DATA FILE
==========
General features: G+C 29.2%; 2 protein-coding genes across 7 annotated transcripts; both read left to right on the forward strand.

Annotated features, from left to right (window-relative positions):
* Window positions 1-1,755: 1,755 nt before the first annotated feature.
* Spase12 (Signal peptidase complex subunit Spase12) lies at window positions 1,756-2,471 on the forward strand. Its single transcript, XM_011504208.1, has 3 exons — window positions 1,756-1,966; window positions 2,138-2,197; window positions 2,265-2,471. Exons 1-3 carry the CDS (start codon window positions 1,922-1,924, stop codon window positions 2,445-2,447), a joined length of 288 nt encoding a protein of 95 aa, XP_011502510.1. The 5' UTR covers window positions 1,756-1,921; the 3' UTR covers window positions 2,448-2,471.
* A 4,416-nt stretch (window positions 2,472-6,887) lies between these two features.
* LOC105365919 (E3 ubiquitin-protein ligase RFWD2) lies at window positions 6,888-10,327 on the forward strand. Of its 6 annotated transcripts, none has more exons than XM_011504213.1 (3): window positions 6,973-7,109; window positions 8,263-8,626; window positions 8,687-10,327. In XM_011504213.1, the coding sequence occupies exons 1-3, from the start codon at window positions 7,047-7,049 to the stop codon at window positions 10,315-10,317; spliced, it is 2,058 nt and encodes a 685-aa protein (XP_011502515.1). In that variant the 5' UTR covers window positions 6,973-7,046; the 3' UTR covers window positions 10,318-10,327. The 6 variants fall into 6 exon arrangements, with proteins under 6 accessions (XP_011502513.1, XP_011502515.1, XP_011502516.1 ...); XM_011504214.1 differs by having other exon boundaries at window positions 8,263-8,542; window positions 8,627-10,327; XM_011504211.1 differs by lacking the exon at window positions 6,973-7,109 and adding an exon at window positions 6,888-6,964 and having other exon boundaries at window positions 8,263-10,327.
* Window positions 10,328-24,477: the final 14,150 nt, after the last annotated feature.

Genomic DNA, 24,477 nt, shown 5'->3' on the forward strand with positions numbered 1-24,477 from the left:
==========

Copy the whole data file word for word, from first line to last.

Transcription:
General features: G+C 29.2%; 2 protein-coding genes across 7 annotated transcripts; both read left to right on the forward strand.

Annotated features, from left to right (window-relative positions):
* Window positions 1-1,755: 1,755 nt before the first annotated feature.
* Spase12 (Signal peptidase complex subunit Spase12) lies at window positions 1,756-2,471 on the forward strand. Its single transcript, XM_011504208.1, has 3 exons — window positions 1,756-1,966; window positions 2,138-2,197; window positions 2,265-2,471. Exons 1-3 carry the CDS (start codon window positions 1,922-1,924, stop codon window positions 2,445-2,447), a joined length of 288 nt encoding a protein of 95 aa, XP_011502510.1. The 5' UTR covers window positions 1,756-1,921; the 3' UTR covers window positions 2,448-2,471.
* A 4,416-nt stretch (window positions 2,472-6,887) lies between these two features.
* LOC105365919 (E3 ubiquitin-protein ligase RFWD2) lies at window positions 6,888-10,327 on the forward strand. Of its 6 annotated transcripts, none has more exons than XM_011504213.1 (3): window positions 6,973-7,109; window positions 8,263-8,626; window positions 8,687-10,327. In XM_011504213.1, the coding sequence occupies exons 1-3, from the start codon at window positions 7,047-7,049 to the stop codon at window positions 10,315-10,317; spliced, it is 2,058 nt and encodes a 685-aa protein (XP_011502515.1). In that variant the 5' UTR covers window positions 6,973-7,046; the 3' UTR covers window positions 10,318-10,327. The 6 variants fall into 6 exon arrangements, with proteins under 6 accessions (XP_011502513.1, XP_011502515.1, XP_011502516.1 ...); XM_011504214.1 differs by having other exon boundaries at window positions 8,263-8,542; window positions 8,627-10,327; XM_011504211.1 differs by lacking the exon at window positions 6,973-7,109 and adding an exon at window positions 6,888-6,964 and having other exon boundaries at window positions 8,263-10,327.
* Window positions 10,328-24,477: the final 14,150 nt, after the last annotated feature.

Genomic DNA, 24,477 nt, shown 5'->3' on the forward strand with positions numbered 1-24,477 from the left: